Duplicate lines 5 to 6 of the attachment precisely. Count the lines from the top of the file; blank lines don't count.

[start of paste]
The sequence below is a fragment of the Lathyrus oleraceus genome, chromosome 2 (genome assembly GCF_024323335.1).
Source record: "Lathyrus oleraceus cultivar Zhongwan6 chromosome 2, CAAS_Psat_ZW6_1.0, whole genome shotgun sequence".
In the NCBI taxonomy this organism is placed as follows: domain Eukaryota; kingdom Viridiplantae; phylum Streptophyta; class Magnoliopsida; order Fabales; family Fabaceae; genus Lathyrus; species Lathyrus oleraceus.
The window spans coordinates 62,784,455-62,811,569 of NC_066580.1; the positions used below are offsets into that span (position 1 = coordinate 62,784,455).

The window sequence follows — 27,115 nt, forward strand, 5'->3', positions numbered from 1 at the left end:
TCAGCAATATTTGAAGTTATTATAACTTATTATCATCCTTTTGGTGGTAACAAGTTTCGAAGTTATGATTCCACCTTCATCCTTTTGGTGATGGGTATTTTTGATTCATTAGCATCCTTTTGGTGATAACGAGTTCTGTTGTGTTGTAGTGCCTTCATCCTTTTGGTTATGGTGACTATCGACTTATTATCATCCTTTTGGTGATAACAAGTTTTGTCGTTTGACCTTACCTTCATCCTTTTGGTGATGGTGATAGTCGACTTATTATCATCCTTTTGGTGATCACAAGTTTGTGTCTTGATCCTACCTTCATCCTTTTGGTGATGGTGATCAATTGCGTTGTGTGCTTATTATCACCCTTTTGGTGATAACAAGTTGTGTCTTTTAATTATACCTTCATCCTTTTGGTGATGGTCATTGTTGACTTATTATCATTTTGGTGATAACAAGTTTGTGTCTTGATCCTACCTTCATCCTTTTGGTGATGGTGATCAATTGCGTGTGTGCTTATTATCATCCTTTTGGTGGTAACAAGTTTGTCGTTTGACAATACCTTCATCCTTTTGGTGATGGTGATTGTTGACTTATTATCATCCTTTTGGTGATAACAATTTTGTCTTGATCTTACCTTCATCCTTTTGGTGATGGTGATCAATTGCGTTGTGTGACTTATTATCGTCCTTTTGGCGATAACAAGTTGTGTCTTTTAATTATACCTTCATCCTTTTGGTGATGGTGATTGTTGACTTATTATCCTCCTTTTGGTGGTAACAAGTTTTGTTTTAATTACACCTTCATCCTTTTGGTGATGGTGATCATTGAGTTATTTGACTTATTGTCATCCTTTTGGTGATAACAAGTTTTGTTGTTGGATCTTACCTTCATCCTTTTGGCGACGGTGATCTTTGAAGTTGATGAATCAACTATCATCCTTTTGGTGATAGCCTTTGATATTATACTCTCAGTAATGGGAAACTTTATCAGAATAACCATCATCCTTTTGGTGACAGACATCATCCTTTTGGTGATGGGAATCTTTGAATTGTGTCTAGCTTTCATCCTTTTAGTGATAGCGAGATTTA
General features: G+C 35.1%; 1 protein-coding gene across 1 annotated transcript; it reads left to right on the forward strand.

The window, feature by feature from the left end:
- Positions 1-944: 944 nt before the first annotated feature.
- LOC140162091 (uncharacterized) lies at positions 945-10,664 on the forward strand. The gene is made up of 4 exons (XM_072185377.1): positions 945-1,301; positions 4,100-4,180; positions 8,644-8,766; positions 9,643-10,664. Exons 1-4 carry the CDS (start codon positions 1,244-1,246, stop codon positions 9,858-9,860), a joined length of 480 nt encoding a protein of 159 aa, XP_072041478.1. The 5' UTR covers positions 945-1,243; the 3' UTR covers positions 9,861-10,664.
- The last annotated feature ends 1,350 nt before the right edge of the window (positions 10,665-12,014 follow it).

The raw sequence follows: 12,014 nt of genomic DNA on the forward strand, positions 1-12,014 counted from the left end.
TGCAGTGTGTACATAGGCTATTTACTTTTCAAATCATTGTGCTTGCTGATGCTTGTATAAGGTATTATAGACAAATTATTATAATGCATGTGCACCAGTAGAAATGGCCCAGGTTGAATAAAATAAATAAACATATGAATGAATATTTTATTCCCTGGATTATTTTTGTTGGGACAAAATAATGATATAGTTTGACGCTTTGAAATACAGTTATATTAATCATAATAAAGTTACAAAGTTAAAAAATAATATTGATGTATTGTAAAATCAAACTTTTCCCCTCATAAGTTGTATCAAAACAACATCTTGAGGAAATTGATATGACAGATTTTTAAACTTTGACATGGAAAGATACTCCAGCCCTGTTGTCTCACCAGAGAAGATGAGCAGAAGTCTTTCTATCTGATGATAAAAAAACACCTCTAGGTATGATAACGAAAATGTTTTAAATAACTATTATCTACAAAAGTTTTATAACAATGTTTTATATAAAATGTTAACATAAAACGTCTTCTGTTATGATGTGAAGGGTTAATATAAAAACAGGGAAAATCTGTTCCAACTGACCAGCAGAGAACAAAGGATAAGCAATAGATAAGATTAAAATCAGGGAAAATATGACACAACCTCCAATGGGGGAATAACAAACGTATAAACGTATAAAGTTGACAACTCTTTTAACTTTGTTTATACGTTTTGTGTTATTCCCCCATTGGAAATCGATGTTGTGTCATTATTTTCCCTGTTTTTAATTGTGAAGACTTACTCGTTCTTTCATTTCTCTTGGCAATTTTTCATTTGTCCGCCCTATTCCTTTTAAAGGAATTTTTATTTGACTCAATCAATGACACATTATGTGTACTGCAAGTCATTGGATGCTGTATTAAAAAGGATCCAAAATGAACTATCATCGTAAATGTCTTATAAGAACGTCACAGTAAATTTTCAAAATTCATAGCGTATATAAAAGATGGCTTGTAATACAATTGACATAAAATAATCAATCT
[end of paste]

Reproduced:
The window sequence follows — 27,115 nt, forward strand, 5'->3', positions numbered from 1 at the left end:
TCAGCAATATTTGAAGTTATTATAACTTATTATCATCCTTTTGGTGGTAACAAGTTTCGAAGTTATGATTCCACCTTCATCCTTTTGGTGATGGGTATTTTTGATTCATTAGCATCCTTTTGGTGATAACGAGTTCTGTTGTGTTGTAGTGCCTTCATCCTTTTGGTTATGGTGACTATCGACTTATTATCATCCTTTTGGTGATAACAAGTTTTGTCGTTTGACCTTACCTTCATCCTTTTGGTGATGGTGATAGTCGACTTATTATCATCCTTTTGGTGATCACAAGTTTGTGTCTTGATCCTACCTTCATCCTTTTGGTGATGGTGATCAATTGCGTTGTGTGCTTATTATCACCCTTTTGGTGATAACAAGTTGTGTCTTTTAATTATACCTTCATCCTTTTGGTGATGGTCATTGTTGACTTATTATCATTTTGGTGATAACAAGTTTGTGTCTTGATCCTACCTTCATCCTTTTGGTGATGGTGATCAATTGCGTGTGTGCTTATTATCATCCTTTTGGTGGTAACAAGTTTGTCGTTTGACAATACCTTCATCCTTTTGGTGATGGTGATTGTTGACTTATTATCATCCTTTTGGTGATAACAATTTTGTCTTGATCTTACCTTCATCCTTTTGGTGATGGTGATCAATTGCGTTGTGTGACTTATTATCGTCCTTTTGGCGATAACAAGTTGTGTCTTTTAATTATACCTTCATCCTTTTGGTGATGGTGATTGTTGACTTATTATCCTCCTTTTGGTGGTAACAAGTTTTGTTTTAATTACACCTTCATCCTTTTGGTGATGGTGATCATTGAGTTATTTGACTTATTGTCATCCTTTTGGTGATAACAAGTTTTGTTGTTGGATCTTACCTTCATCCTTTTGGCGACGGTGATCTTTGAAGTTGATGAATCAACTATCATCCTTTTGGTGATAGCCTTTGATATTATACTCTCAGTAATGGGAAACTTTATCAGAATAACCATCATCCTTTTGGTGACAGACATCATCCTTTTGGTGATGGGAATCTTTGAATTGTGTCTAGCTTTCATCCTTTTAGTGATAGCGAGATTTA